Q: What film are you "rooting for" to make it to the final program? Why?

Sally Stovall, co-founder of Green Community Connections, resident of Oak Park: “I'm rooting for ‘Harmony’ for lots of reasons, but primarily, this is a very strong film that gets at the root of the transformation that will be needed to find our way through this crisis, i.e., changing our way of thinking to live more in harmony with the natural systems.”

Cheryl Munoz, co-founder of Sugar Beet Co-Op, resident of Oak Park: “My favorite film selection is “OMG GMO” for the simple reason that it made me happy. A documentary about GMOs is not supposed to be endearing and funny and lovable! The storyteller, in this case is fun-loving dad Jeremy Seiffert, and he pulled me in right away with his charm and earnest hopes for his two young boys. As a mother of two young kids, I connected right away with him and trusted that he was going to tell me a good story... and he did. Jeremy and his young family set out on a road trip to learn more about Genetically Modified Foods. Along the way he meets with farmers, scientists and others who are impacted by industrial agriculture. Sure, I felt outraged by the lack of information regarding GMOs and looming safety concerns and how corporate greed trumps the common good, but I was ultimately cheered on by Jeremy, his family and the people he met along his journey that are working to label and restrict the use of GM foods. The message is hopeful.”

Declaration of Interdependence

Friday, Mar 1, 7P/Pleasant Home, Oak Park - Tickets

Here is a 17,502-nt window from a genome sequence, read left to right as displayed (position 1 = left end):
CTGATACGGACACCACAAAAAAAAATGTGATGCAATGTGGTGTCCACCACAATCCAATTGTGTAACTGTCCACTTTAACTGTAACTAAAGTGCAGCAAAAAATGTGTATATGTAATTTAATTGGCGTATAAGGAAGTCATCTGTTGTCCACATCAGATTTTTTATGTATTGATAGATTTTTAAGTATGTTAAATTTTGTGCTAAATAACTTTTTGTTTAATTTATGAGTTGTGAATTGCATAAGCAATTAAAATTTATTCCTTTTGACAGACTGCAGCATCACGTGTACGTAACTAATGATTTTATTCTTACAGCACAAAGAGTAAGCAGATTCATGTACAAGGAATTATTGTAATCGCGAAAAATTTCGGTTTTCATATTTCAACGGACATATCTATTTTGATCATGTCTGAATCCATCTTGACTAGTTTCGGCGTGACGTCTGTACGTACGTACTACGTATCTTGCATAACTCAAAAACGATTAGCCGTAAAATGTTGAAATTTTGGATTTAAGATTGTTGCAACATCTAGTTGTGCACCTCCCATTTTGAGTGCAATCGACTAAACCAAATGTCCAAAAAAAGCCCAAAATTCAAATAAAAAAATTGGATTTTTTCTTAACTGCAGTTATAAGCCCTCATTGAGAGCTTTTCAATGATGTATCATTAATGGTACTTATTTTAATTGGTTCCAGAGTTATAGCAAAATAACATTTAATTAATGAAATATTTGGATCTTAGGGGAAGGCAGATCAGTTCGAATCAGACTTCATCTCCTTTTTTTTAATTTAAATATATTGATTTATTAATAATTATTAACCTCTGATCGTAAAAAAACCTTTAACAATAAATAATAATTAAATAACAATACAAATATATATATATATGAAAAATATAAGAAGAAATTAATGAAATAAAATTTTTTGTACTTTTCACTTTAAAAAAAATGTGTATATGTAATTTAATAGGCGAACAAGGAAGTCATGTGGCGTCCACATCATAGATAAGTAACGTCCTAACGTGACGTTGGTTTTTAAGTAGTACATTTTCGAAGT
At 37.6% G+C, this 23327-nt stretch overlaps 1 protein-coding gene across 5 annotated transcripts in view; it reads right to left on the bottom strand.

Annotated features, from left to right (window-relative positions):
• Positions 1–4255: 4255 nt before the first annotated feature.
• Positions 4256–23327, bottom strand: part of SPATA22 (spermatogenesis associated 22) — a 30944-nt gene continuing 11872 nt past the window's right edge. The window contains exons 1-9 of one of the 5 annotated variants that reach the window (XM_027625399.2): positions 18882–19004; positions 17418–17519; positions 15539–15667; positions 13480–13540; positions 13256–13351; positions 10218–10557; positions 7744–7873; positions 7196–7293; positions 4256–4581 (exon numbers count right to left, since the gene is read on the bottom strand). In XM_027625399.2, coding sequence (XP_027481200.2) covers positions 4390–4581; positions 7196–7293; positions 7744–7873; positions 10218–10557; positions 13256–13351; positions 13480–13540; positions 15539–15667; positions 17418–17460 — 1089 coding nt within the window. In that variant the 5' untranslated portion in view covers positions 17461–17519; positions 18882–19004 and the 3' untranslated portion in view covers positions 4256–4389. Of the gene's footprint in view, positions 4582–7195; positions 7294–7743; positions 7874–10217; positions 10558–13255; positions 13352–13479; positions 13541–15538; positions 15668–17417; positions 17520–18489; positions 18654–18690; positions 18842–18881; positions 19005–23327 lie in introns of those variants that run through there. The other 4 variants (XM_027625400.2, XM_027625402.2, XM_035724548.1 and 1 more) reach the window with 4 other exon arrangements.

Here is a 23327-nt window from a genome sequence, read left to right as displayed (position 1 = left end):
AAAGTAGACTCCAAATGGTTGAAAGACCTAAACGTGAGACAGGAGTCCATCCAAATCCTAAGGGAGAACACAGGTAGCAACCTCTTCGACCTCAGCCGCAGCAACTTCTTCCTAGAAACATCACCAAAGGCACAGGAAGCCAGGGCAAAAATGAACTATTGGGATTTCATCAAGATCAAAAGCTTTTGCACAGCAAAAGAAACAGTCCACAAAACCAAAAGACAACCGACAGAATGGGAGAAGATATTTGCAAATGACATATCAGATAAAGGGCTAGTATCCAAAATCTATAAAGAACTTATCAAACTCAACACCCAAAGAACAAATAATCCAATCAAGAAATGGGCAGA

Sunday, Mar 3, 6:00P/Unity Temple, Oak Park - Tickets

4 min

Themed for Green Community Connections.  Connect with us!

Programming note:  will be seen at Opening and Closing Events

Solar Array on Avenue Garage Produces Clean, Renewable Energy!!

Based on information in the video submitted by K.C. Poulos, Oak Park Sustainability Manager The village of Oak Park recently installed an array of solar panels on the roof of the Avenue Garage. This video tells the story of the solar array and the benefits to the environment.

One of the biggest challenges of installing the solar array was the crane work. Huge cranes were required to lift the equipment for the array up to the roof of the garage. In order to safely operate the cranes a day with very little wind was required. Fortunately we found a Sunday in March with winds less than 10 miles per hour. The crew was able to get the work done in 8-10 hours.

75% of the cost of the project was funded by a grant from the Illinois Department of Commerce and Economic Opportunity as a result of funding from the American Recovery and Renewal Act. Oak Park was recognized as a community that has the will power to invest in what we believe in.